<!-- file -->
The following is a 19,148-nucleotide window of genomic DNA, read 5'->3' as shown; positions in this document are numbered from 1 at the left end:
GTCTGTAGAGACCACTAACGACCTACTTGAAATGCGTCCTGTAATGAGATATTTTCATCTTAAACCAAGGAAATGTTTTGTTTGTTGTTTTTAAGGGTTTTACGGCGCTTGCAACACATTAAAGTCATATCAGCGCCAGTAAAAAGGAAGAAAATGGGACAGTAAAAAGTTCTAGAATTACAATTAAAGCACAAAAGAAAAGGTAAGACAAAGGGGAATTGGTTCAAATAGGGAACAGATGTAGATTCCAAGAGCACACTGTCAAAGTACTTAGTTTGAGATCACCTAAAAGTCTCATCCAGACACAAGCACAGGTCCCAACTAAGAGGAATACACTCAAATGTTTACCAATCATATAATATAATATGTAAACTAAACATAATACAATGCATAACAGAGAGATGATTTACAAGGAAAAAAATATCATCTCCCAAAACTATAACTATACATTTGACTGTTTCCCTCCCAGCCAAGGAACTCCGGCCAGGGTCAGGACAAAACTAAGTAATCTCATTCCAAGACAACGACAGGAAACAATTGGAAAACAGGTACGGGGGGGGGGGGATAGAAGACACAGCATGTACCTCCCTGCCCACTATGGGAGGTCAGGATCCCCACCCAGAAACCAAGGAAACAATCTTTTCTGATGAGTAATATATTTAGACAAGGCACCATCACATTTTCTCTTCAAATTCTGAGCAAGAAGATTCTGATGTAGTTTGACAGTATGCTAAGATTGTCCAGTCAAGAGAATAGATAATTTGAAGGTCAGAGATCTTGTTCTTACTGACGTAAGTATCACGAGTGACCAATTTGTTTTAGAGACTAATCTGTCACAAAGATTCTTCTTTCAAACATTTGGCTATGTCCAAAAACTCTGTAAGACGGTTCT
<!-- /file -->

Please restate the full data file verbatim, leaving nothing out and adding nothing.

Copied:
The following is a 19,148-nucleotide window of genomic DNA, read 5'->3' as shown; positions in this document are numbered from 1 at the left end:
GTCTGTAGAGACCACTAACGACCTACTTGAAATGCGTCCTGTAATGAGATATTTTCATCTTAAACCAAGGAAATGTTTTGTTTGTTGTTTTTAAGGGTTTTACGGCGCTTGCAACACATTAAAGTCATATCAGCGCCAGTAAAAAGGAAGAAAATGGGACAGTAAAAAGTTCTAGAATTACAATTAAAGCACAAAAGAAAAGGTAAGACAAAGGGGAATTGGTTCAAATAGGGAACAGATGTAGATTCCAAGAGCACACTGTCAAAGTACTTAGTTTGAGATCACCTAAAAGTCTCATCCAGACACAAGCACAGGTCCCAACTAAGAGGAATACACTCAAATGTTTACCAATCATATAATATAATATGTAAACTAAACATAATACAATGCATAACAGAGAGATGATTTACAAGGAAAAAAATATCATCTCCCAAAACTATAACTATACATTTGACTGTTTCCCTCCCAGCCAAGGAACTCCGGCCAGGGTCAGGACAAAACTAAGTAATCTCATTCCAAGACAACGACAGGAAACAATTGGAAAACAGGTACGGGGGGGGGGGGATAGAAGACACAGCATGTACCTCCCTGCCCACTATGGGAGGTCAGGATCCCCACCCAGAAACCAAGGAAACAATCTTTTCTGATGAGTAATATATTTAGACAAGGCACCATCACATTTTCTCTTCAAATTCTGAGCAAGAAGATTCTGATGTAGTTTGACAGTATGCTAAGATTGTCCAGTCAAGAGAATAGATAATTTGAAGGTCAGAGATCTTGTTCTTACTGACGTAAGTATCACGAGTGACCAATTTGTTTTAGAGACTAATCTGTCACAAAGATTCTTCTTTCAAACATTTGGCTATGTCCAAAAACTCTGTAAGACGGTTCT